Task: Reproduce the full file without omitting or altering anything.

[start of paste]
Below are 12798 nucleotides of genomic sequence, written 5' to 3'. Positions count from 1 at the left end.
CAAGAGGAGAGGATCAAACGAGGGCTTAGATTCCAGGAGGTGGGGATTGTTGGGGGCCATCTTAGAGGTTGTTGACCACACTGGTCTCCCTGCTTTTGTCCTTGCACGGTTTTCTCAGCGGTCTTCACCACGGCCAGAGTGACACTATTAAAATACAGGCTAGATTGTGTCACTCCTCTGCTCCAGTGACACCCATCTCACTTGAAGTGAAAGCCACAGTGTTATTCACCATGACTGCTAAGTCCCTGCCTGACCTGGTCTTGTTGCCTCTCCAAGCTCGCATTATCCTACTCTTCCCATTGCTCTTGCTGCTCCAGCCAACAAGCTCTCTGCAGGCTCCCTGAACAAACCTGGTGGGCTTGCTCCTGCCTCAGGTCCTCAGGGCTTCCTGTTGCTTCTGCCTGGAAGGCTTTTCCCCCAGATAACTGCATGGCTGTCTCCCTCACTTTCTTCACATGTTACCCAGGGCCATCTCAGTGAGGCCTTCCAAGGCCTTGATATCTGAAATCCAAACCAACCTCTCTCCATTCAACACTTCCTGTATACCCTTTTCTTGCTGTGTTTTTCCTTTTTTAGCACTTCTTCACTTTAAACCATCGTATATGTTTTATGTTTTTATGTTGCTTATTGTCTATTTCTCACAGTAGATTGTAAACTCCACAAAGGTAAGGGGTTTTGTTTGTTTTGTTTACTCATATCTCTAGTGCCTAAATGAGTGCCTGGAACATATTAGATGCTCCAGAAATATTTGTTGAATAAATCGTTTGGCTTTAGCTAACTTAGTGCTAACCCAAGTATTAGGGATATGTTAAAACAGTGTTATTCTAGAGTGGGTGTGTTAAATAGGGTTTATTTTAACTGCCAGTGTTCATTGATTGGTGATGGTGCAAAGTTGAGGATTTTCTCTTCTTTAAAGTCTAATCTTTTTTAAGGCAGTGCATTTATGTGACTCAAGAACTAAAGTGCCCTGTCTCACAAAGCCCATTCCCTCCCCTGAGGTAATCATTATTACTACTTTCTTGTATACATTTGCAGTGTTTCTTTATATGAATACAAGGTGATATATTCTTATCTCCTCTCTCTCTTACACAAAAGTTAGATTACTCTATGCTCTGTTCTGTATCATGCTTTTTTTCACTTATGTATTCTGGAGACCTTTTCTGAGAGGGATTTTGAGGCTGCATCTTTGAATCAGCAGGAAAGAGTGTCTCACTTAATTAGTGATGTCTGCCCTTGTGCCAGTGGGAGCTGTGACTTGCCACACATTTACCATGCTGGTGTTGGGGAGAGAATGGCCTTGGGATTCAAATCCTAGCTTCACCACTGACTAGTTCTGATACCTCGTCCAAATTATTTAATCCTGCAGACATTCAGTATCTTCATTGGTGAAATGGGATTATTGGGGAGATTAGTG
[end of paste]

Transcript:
Below are 12798 nucleotides of genomic sequence, written 5' to 3'. Positions count from 1 at the left end.
CAAGAGGAGAGGATCAAACGAGGGCTTAGATTCCAGGAGGTGGGGATTGTTGGGGGCCATCTTAGAGGTTGTTGACCACACTGGTCTCCCTGCTTTTGTCCTTGCACGGTTTTCTCAGCGGTCTTCACCACGGCCAGAGTGACACTATTAAAATACAGGCTAGATTGTGTCACTCCTCTGCTCCAGTGACACCCATCTCACTTGAAGTGAAAGCCACAGTGTTATTCACCATGACTGCTAAGTCCCTGCCTGACCTGGTCTTGTTGCCTCTCCAAGCTCGCATTATCCTACTCTTCCCATTGCTCTTGCTGCTCCAGCCAACAAGCTCTCTGCAGGCTCCCTGAACAAACCTGGTGGGCTTGCTCCTGCCTCAGGTCCTCAGGGCTTCCTGTTGCTTCTGCCTGGAAGGCTTTTCCCCCAGATAACTGCATGGCTGTCTCCCTCACTTTCTTCACATGTTACCCAGGGCCATCTCAGTGAGGCCTTCCAAGGCCTTGATATCTGAAATCCAAACCAACCTCTCTCCATTCAACACTTCCTGTATACCCTTTTCTTGCTGTGTTTTTCCTTTTTTAGCACTTCTTCACTTTAAACCATCGTATATGTTTTATGTTTTTATGTTGCTTATTGTCTATTTCTCACAGTAGATTGTAAACTCCACAAAGGTAAGGGGTTTTGTTTGTTTTGTTTACTCATATCTCTAGTGCCTAAATGAGTGCCTGGAACATATTAGATGCTCCAGAAATATTTGTTGAATAAATCGTTTGGCTTTAGCTAACTTAGTGCTAACCCAAGTATTAGGGATATGTTAAAACAGTGTTATTCTAGAGTGGGTGTGTTAAATAGGGTTTATTTTAACTGCCAGTGTTCATTGATTGGTGATGGTGCAAAGTTGAGGATTTTCTCTTCTTTAAAGTCTAATCTTTTTTAAGGCAGTGCATTTATGTGACTCAAGAACTAAAGTGCCCTGTCTCACAAAGCCCATTCCCTCCCCTGAGGTAATCATTATTACTACTTTCTTGTATACATTTGCAGTGTTTCTTTATATGAATACAAGGTGATATATTCTTATCTCCTCTCTCTCTTACACAAAAGTTAGATTACTCTATGCTCTGTTCTGTATCATGCTTTTTTTCACTTATGTATTCTGGAGACCTTTTCTGAGAGGGATTTTGAGGCTGCATCTTTGAATCAGCAGGAAAGAGTGTCTCACTTAATTAGTGATGTCTGCCCTTGTGCCAGTGGGAGCTGTGACTTGCCACACATTTACCATGCTGGTGTTGGGGAGAGAATGGCCTTGGGATTCAAATCCTAGCTTCACCACTGACTAGTTCTGATACCTCGTCCAAATTATTTAATCCTGCAGACATTCAGTATCTTCATTGGTGAAATGGGATTATTGGGGAGATTAGTG